RAFX is by no means limited to the confines of Leeming, however. Its reach spreads across northern England, with collaboration underway with a number of universities and other academic centres from across the region.
“When I was travelling round the US I was regularly tripping over British academics, and I had to ask myself, why are we not exploiting this amazing talent at home?” says Crawford. “Because of where Leeming is situated in the Vale of York, we’ve now renamed it ‘Silicon Vale’ because we’re surrounded by some fantastic tech centres at all our local universities from Newcastle down to Sheffield. We have all this talent on our doorstep, providing a huge opportunity to accelerate our capability development at a pace we’ve never done before.”
And as you might expect from a team spearheading innovative change, RAFX has used the experience of the pandemic as an opportunity to accelerate reforms, particularly around working practices. 
“We set up our own programme on station called Hacking for Recovery, where we looked at ways of working, what we do and what we don’t do, as well as communication methods,” he explains. “We didn’t want to let ourselves drift out of the pandemic and conform to a new normal defined by someone else, but rather we wanted to be in the driving seat – driving change rather than being subjected to it. This way we can define what this ‘new normal’ look like and make that our aim point. We came up with about 19 products, some of which were process reforms whereas others were technology changes.”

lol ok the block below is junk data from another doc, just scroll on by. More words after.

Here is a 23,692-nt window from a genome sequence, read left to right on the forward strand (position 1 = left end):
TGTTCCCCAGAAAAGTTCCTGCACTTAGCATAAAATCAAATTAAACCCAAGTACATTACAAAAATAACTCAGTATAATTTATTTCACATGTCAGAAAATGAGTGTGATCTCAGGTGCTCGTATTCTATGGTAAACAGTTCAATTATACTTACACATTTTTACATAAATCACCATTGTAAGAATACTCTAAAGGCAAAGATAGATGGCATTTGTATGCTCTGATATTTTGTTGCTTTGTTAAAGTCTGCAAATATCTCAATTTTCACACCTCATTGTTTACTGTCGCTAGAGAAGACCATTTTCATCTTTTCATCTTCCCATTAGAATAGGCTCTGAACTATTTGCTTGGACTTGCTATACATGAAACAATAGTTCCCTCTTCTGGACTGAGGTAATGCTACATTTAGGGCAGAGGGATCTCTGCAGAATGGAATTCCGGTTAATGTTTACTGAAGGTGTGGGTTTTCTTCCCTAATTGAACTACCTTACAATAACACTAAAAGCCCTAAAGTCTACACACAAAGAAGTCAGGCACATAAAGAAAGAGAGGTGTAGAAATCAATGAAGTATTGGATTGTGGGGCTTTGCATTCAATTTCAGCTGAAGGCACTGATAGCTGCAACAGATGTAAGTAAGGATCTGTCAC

No time to press pause

Pause Icon Crawford’s energy and enthusiasm, even via a video call, is tangible – he barely pauses for breath as he lists his myriad priorities – but what’s underpinning this hurricane of activity is his clear and present determination to keep moving forward. To progress. To improve. To strengthen performance.
Next on his list is sustainability and the environment – he and his team are aiming to make Leeming carbon net zero by 2025. “We’ve brought in some of the country’s top academics to look at carbon capture, geothermal energy, water energy, solar and so on,” he explains. “We’ve got a mile and a half of access to the River Swale on station, the fastest flowing river in the UK, so why would I not consider putting water turbines in and use that to power the Station?” Why not indeed.
One thing’s for sure, Crawford’s determination to ask questions and look for new ways of doing things is not about to end any time soon. After all, why break a winning habit?

About the author
Mivy James is Digital Transformation Director at BAE Systems Applied Intelligence